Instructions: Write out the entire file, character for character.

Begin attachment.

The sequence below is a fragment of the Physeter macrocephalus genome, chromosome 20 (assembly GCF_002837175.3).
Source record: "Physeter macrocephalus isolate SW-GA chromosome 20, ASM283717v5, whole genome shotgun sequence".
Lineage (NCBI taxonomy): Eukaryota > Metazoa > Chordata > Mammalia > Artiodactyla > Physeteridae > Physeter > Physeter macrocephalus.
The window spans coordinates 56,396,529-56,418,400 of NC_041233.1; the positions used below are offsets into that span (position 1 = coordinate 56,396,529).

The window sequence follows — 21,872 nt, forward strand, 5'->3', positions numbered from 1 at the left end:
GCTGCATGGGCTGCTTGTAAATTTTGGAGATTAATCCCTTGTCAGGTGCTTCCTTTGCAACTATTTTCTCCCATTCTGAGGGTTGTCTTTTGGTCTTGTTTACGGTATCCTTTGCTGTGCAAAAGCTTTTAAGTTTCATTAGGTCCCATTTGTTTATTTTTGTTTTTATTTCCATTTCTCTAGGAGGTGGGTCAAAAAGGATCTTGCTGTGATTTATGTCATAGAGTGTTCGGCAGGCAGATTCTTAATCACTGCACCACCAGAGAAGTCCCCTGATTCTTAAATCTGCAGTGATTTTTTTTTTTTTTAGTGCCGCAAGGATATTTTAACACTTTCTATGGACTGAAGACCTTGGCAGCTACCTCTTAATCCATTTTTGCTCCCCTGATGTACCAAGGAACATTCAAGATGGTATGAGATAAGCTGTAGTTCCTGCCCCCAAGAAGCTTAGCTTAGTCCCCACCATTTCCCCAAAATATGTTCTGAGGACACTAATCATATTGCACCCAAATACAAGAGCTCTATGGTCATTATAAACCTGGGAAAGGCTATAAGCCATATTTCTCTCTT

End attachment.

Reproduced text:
The sequence below is a fragment of the Physeter macrocephalus genome, chromosome 20 (assembly GCF_002837175.3).
Source record: "Physeter macrocephalus isolate SW-GA chromosome 20, ASM283717v5, whole genome shotgun sequence".
Lineage (NCBI taxonomy): Eukaryota > Metazoa > Chordata > Mammalia > Artiodactyla > Physeteridae > Physeter > Physeter macrocephalus.
The window spans coordinates 56,396,529-56,418,400 of NC_041233.1; the positions used below are offsets into that span (position 1 = coordinate 56,396,529).

The window sequence follows — 21,872 nt, forward strand, 5'->3', positions numbered from 1 at the left end:
GCTGCATGGGCTGCTTGTAAATTTTGGAGATTAATCCCTTGTCAGGTGCTTCCTTTGCAACTATTTTCTCCCATTCTGAGGGTTGTCTTTTGGTCTTGTTTACGGTATCCTTTGCTGTGCAAAAGCTTTTAAGTTTCATTAGGTCCCATTTGTTTATTTTTGTTTTTATTTCCATTTCTCTAGGAGGTGGGTCAAAAAGGATCTTGCTGTGATTTATGTCATAGAGTGTTCGGCAGGCAGATTCTTAATCACTGCACCACCAGAGAAGTCCCCTGATTCTTAAATCTGCAGTGATTTTTTTTTTTTTTAGTGCCGCAAGGATATTTTAACACTTTCTATGGACTGAAGACCTTGGCAGCTACCTCTTAATCCATTTTTGCTCCCCTGATGTACCAAGGAACATTCAAGATGGTATGAGATAAGCTGTAGTTCCTGCCCCCAAGAAGCTTAGCTTAGTCCCCACCATTTCCCCAAAATATGTTCTGAGGACACTAATCATATTGCACCCAAATACAAGAGCTCTATGGTCATTATAAACCTGGGAAAGGCTATAAGCCATATTTCTCTCTT